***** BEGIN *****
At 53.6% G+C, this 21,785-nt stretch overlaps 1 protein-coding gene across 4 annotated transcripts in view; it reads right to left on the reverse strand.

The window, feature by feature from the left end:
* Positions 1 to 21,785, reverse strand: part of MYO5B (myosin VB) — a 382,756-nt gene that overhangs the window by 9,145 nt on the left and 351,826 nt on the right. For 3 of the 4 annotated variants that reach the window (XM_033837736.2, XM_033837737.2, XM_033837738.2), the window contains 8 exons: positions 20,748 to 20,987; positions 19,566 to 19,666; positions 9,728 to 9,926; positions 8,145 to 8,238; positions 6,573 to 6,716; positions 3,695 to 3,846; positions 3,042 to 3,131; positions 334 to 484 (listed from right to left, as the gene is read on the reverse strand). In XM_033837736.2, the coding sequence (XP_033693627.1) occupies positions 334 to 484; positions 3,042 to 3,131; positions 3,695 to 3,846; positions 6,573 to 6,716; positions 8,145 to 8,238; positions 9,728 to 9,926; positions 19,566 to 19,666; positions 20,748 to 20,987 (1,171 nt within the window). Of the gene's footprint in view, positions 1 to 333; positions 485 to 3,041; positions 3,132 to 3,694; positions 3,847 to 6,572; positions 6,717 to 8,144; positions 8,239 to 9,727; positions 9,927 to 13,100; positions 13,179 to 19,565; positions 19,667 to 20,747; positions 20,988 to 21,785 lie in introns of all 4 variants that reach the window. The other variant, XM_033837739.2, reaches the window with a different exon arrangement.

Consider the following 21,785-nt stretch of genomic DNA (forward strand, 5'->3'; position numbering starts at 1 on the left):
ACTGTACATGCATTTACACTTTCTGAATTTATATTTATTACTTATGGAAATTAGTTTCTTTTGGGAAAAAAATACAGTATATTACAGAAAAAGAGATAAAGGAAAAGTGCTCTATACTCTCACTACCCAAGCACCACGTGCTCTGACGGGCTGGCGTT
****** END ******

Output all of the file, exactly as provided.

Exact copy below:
At 53.6% G+C, this 21,785-nt stretch overlaps 1 protein-coding gene across 4 annotated transcripts in view; it reads right to left on the reverse strand.

The window, feature by feature from the left end:
* Positions 1 to 21,785, reverse strand: part of MYO5B (myosin VB) — a 382,756-nt gene that overhangs the window by 9,145 nt on the left and 351,826 nt on the right. For 3 of the 4 annotated variants that reach the window (XM_033837736.2, XM_033837737.2, XM_033837738.2), the window contains 8 exons: positions 20,748 to 20,987; positions 19,566 to 19,666; positions 9,728 to 9,926; positions 8,145 to 8,238; positions 6,573 to 6,716; positions 3,695 to 3,846; positions 3,042 to 3,131; positions 334 to 484 (listed from right to left, as the gene is read on the reverse strand). In XM_033837736.2, the coding sequence (XP_033693627.1) occupies positions 334 to 484; positions 3,042 to 3,131; positions 3,695 to 3,846; positions 6,573 to 6,716; positions 8,145 to 8,238; positions 9,728 to 9,926; positions 19,566 to 19,666; positions 20,748 to 20,987 (1,171 nt within the window). Of the gene's footprint in view, positions 1 to 333; positions 485 to 3,041; positions 3,132 to 3,694; positions 3,847 to 6,572; positions 6,717 to 8,144; positions 8,239 to 9,727; positions 9,927 to 13,100; positions 13,179 to 19,565; positions 19,667 to 20,747; positions 20,988 to 21,785 lie in introns of all 4 variants that reach the window. The other variant, XM_033837739.2, reaches the window with a different exon arrangement.

Consider the following 21,785-nt stretch of genomic DNA (forward strand, 5'->3'; position numbering starts at 1 on the left):
ACTGTACATGCATTTACACTTTCTGAATTTATATTTATTACTTATGGAAATTAGTTTCTTTTGGGAAAAAAATACAGTATATTACAGAAAAAGAGATAAAGGAAAAGTGCTCTATACTCTCACTACCCAAGCACCACGTGCTCTGACGGGCTGGCGTT